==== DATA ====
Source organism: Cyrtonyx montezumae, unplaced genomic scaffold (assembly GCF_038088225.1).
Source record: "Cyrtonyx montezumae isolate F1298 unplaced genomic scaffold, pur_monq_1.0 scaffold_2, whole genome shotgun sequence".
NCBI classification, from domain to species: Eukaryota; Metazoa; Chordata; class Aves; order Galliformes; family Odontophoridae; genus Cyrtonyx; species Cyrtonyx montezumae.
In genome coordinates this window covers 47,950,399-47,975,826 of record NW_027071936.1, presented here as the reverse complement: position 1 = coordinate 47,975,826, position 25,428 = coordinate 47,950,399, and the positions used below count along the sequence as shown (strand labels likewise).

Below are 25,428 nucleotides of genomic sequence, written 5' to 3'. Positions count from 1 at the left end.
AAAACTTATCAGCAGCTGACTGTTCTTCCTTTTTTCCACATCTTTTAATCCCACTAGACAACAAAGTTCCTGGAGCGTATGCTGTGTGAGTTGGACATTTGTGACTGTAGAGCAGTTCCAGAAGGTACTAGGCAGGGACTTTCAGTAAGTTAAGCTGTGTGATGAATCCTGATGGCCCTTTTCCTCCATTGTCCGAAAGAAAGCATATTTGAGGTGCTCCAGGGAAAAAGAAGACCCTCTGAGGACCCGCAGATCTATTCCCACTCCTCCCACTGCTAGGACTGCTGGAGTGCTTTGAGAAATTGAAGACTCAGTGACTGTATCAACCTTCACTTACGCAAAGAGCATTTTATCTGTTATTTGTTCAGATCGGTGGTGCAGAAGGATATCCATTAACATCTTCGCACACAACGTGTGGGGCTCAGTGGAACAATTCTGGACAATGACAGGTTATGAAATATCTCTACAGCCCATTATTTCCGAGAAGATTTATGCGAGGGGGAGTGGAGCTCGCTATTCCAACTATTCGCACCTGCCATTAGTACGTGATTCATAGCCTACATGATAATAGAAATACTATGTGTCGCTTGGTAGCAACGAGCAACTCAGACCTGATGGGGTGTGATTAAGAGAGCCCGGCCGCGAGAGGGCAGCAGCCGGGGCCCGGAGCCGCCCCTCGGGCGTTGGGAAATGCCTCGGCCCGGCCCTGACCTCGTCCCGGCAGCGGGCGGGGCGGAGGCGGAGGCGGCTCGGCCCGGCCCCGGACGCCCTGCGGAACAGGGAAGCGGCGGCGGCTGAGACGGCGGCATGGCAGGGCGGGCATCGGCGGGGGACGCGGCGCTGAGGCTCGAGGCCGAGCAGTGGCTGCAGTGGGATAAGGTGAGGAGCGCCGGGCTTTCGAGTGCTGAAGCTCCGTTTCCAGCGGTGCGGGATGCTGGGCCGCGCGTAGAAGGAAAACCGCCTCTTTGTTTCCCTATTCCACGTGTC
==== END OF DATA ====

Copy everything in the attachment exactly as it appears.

Source organism: Cyrtonyx montezumae, unplaced genomic scaffold (assembly GCF_038088225.1).
Source record: "Cyrtonyx montezumae isolate F1298 unplaced genomic scaffold, pur_monq_1.0 scaffold_2, whole genome shotgun sequence".
NCBI classification, from domain to species: Eukaryota; Metazoa; Chordata; class Aves; order Galliformes; family Odontophoridae; genus Cyrtonyx; species Cyrtonyx montezumae.
In genome coordinates this window covers 47,950,399-47,975,826 of record NW_027071936.1, presented here as the reverse complement: position 1 = coordinate 47,975,826, position 25,428 = coordinate 47,950,399, and the positions used below count along the sequence as shown (strand labels likewise).

Below are 25,428 nucleotides of genomic sequence, written 5' to 3'. Positions count from 1 at the left end.
AAAACTTATCAGCAGCTGACTGTTCTTCCTTTTTTCCACATCTTTTAATCCCACTAGACAACAAAGTTCCTGGAGCGTATGCTGTGTGAGTTGGACATTTGTGACTGTAGAGCAGTTCCAGAAGGTACTAGGCAGGGACTTTCAGTAAGTTAAGCTGTGTGATGAATCCTGATGGCCCTTTTCCTCCATTGTCCGAAAGAAAGCATATTTGAGGTGCTCCAGGGAAAAAGAAGACCCTCTGAGGACCCGCAGATCTATTCCCACTCCTCCCACTGCTAGGACTGCTGGAGTGCTTTGAGAAATTGAAGACTCAGTGACTGTATCAACCTTCACTTACGCAAAGAGCATTTTATCTGTTATTTGTTCAGATCGGTGGTGCAGAAGGATATCCATTAACATCTTCGCACACAACGTGTGGGGCTCAGTGGAACAATTCTGGACAATGACAGGTTATGAAATATCTCTACAGCCCATTATTTCCGAGAAGATTTATGCGAGGGGGAGTGGAGCTCGCTATTCCAACTATTCGCACCTGCCATTAGTACGTGATTCATAGCCTACATGATAATAGAAATACTATGTGTCGCTTGGTAGCAACGAGCAACTCAGACCTGATGGGGTGTGATTAAGAGAGCCCGGCCGCGAGAGGGCAGCAGCCGGGGCCCGGAGCCGCCCCTCGGGCGTTGGGAAATGCCTCGGCCCGGCCCTGACCTCGTCCCGGCAGCGGGCGGGGCGGAGGCGGAGGCGGCTCGGCCCGGCCCCGGACGCCCTGCGGAACAGGGAAGCGGCGGCGGCTGAGACGGCGGCATGGCAGGGCGGGCATCGGCGGGGGACGCGGCGCTGAGGCTCGAGGCCGAGCAGTGGCTGCAGTGGGATAAGGTGAGGAGCGCCGGGCTTTCGAGTGCTGAAGCTCCGTTTCCAGCGGTGCGGGATGCTGGGCCGCGCGTAGAAGGAAAACCGCCTCTTTGTTTCCCTATTCCACGTGTC